The commission on Monday heard that under the Financial Intelligence Centre Act (Fica), Viljoen’s cash-in-transit company AMFS should have established the identity of its clients, the source of the funds, maintained ongoing due diligence and reported suspicious transactions, or it should not have been allowed to transact with its clients.
Viljoen did none of these things. The commission heard how AFMS operated like a bank that does deliveries, without following the strict banking regulations, rather than a cash-in-transit company.
AMFS took money from Koroneka and delivered it to Markides simply on his word, without knowing anything about Koroneka or where the money came from.
Viljoen claimed she had vetted Markides but she would interchange the name of him and his company Dedrego (later ITH) on the invoices. She said deliveries were made to Markides’ Bedfordview address but the invoice listed an address in Springs which she had never visited.
“In a situation where you are an accountable institution under Fica, precisely what you do to vet your clients is extremely important. Do you accept that?” evidence leader Advocate Kate Hofmeyr asked Viljoen.
She continued: “And particularly businesses that move half-a-billion a month need to be on the lookout for, among other things, whether they are involved in facilitating money laundering.”
Viljoen admitted AMFS was not a standard cash-in-transit company and that she had flouted Fica regulations, but claimed she acted according to the knowledge she had of the law at the time.
AMFS did not have a management risk compliance programme as required by the law. The law requires a company like AMFS to verify the source of deposits, as Hofmeyr put it: “where they got what they are going to use in transacting with you”.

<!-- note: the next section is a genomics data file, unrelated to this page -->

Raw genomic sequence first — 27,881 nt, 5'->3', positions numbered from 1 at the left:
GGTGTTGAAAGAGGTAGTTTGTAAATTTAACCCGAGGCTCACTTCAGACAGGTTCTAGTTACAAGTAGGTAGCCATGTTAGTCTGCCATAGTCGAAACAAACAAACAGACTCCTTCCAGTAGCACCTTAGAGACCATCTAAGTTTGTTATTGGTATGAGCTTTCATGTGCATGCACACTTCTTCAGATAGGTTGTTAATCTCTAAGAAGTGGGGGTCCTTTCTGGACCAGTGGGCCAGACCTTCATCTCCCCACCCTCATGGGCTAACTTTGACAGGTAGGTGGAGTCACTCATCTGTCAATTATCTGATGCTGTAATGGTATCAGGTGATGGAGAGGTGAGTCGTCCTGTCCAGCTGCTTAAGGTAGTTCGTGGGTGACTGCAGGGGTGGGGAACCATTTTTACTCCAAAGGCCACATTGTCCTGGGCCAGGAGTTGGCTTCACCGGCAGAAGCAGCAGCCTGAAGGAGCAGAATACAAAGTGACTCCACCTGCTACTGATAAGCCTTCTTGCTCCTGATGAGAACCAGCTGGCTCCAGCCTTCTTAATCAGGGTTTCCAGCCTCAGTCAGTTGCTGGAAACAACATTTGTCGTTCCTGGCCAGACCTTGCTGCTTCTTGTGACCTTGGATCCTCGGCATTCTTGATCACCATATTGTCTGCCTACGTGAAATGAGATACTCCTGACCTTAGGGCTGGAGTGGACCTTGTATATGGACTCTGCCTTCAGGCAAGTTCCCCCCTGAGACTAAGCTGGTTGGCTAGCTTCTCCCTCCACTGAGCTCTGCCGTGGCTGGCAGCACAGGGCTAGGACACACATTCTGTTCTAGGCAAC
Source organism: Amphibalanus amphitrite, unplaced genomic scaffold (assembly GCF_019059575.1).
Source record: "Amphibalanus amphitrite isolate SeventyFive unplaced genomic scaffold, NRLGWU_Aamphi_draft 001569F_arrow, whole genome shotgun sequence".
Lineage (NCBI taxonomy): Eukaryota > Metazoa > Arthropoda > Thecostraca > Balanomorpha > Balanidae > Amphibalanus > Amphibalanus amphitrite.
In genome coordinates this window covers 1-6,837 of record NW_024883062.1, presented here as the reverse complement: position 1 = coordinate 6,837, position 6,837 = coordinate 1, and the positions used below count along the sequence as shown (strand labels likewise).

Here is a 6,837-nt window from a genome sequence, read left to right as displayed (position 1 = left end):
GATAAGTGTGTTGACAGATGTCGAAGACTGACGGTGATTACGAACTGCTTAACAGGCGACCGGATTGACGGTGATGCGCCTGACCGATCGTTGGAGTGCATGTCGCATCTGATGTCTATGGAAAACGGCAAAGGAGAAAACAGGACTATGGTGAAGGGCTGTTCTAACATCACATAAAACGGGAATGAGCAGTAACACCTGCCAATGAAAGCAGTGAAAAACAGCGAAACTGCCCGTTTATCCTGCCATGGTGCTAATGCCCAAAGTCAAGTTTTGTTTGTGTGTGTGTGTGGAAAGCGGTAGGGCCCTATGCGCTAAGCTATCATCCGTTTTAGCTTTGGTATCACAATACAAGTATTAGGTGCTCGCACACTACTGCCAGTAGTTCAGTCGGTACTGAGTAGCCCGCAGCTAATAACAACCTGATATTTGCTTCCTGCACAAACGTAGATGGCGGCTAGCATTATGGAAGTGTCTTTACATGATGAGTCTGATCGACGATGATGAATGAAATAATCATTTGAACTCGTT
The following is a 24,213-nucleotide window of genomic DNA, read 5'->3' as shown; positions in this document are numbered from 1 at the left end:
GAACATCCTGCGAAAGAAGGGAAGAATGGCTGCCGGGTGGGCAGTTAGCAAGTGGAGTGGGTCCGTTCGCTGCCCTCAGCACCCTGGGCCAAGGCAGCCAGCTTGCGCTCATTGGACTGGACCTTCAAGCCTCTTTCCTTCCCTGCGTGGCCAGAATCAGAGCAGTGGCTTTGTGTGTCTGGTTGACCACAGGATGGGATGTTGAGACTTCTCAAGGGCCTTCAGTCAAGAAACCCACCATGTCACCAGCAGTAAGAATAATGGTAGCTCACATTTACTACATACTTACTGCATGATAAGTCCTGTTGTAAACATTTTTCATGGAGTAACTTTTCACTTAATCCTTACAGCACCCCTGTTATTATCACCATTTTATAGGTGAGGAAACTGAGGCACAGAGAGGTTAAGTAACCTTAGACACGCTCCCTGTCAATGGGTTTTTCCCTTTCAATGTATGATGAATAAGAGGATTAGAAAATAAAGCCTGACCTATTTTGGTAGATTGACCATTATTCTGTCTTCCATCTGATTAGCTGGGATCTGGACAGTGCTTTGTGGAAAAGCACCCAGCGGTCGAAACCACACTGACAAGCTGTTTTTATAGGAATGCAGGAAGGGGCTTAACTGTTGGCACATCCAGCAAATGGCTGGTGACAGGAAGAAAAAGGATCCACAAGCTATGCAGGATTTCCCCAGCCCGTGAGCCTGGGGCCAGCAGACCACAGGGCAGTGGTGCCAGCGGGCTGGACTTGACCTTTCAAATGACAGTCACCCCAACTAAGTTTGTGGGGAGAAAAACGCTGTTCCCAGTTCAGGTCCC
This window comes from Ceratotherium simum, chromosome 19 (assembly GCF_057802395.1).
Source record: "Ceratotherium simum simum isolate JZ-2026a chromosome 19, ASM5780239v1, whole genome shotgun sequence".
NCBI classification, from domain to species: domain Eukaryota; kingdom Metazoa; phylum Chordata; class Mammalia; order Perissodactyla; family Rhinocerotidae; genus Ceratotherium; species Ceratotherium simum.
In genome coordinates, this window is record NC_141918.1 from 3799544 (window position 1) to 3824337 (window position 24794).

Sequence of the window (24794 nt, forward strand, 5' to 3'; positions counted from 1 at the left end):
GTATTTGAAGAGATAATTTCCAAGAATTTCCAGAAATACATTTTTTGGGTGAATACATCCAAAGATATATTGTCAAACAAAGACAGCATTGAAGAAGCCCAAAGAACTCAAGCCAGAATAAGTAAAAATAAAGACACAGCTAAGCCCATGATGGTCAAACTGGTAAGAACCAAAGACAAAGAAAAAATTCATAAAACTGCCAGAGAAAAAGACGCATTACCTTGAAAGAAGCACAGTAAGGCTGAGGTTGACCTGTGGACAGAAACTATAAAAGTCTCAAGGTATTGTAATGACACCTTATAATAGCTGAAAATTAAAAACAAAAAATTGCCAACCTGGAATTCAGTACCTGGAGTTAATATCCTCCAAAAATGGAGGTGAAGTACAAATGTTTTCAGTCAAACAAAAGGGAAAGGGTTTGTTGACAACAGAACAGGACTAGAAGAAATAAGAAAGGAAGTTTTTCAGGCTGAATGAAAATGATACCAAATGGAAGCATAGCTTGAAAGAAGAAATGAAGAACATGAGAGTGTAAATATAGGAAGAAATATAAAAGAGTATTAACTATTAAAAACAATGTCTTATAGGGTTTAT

Viljoen claimed she thought it was sufficient to know who deposited what into her account.
Detailing the money trail that led to Markides, Hofmeyr noted how difficult transactions are to trace once money is converted into cash.
Markides and Viljoen have been accused of money laundering before. AMFS has been linked to the looting of the Small and Medium Enterprises Bank Namibia, processing payments for alleged fraudster Enock Kamushinda and paying them in cash to Markides, who would deliver the cash back to Kamushinda in Johannesburg.
The commission chair, Deputy Chief Justice Raymond Zondo, and Hofmeyr both suggested the authorities should immediately begin investigating any companies operating with a similar model to AMFS.
“What we have established in this evidence is there was an operation carrying at its peak more than half-a-billion rands of funds and if this commission is to have some chance of establishing where some of the public funds that we know were unlawfully obtained ended up, it may well be that these types of entities need to be investigated further,” said Hofmeyr.
The commission concluded on Monday afternoon with evidence from SAX airports coordinator Estelle Loock who was testifying about the procurement of jet fuel for the Pilanesberg airport. She will continue her testimony on Tuesday morning. DM